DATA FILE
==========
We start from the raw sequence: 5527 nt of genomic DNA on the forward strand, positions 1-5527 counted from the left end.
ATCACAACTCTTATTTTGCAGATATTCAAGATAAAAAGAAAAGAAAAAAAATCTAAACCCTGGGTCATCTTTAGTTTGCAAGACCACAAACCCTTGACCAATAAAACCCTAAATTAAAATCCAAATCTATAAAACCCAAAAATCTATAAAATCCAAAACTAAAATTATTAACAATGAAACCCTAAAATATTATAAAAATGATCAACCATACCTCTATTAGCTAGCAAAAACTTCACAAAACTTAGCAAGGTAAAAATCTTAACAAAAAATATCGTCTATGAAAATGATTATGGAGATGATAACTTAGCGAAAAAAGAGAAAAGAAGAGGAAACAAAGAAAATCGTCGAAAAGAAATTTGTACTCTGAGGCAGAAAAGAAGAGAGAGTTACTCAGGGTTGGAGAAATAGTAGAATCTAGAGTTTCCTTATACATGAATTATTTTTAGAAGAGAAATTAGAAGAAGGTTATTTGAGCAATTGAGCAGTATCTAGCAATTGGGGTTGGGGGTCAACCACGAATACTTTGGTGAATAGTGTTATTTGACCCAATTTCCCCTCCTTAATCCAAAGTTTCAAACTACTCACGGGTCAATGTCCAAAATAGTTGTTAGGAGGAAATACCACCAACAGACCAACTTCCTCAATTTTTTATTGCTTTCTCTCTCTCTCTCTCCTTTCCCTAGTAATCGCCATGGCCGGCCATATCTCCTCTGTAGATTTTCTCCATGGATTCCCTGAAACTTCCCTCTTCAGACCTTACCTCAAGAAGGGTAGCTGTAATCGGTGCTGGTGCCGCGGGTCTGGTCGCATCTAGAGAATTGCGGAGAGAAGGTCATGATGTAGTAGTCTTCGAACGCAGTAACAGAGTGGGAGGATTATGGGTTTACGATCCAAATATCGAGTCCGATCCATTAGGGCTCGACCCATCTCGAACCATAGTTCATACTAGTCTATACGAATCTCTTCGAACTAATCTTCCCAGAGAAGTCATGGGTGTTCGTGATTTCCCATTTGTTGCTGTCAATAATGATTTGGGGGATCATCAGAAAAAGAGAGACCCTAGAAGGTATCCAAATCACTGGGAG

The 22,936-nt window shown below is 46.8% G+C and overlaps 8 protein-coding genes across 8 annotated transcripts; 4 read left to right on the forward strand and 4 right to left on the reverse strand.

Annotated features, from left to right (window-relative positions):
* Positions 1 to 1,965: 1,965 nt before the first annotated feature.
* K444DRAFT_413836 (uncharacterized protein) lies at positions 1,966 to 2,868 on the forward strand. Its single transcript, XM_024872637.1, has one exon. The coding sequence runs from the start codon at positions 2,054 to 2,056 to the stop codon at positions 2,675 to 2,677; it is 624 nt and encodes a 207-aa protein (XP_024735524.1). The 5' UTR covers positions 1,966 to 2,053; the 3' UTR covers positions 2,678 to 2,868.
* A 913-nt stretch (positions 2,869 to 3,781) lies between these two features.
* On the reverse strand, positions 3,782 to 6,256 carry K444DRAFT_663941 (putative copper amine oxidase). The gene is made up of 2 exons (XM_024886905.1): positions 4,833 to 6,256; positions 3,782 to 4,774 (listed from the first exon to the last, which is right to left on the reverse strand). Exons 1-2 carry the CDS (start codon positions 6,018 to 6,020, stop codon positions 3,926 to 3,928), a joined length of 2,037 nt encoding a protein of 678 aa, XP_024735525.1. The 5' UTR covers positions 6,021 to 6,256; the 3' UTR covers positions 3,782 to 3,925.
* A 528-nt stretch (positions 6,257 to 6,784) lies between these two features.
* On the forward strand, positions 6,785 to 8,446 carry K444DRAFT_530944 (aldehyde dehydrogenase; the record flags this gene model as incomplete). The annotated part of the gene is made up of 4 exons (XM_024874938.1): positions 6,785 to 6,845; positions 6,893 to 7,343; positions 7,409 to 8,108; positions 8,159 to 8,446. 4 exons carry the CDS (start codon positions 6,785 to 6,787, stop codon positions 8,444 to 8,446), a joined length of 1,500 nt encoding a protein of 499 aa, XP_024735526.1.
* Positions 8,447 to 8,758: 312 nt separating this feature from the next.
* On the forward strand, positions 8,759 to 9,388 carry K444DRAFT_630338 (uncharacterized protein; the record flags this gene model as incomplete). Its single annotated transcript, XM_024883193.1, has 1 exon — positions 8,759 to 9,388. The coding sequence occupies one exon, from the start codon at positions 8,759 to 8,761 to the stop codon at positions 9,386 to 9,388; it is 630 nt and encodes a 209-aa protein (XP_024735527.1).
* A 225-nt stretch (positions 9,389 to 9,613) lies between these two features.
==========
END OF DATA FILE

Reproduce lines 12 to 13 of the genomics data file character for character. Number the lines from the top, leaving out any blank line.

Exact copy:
* On the forward strand, positions 8,759 to 9,388 carry K444DRAFT_630338 (uncharacterized protein; the record flags this gene model as incomplete). Its single annotated transcript, XM_024883193.1, has 1 exon — positions 8,759 to 9,388. The coding sequence occupies one exon, from the start codon at positions 8,759 to 8,761 to the stop codon at positions 9,386 to 9,388; it is 630 nt and encodes a 209-aa protein (XP_024735527.1).
* A 225-nt stretch (positions 9,389 to 9,613) lies between these two features.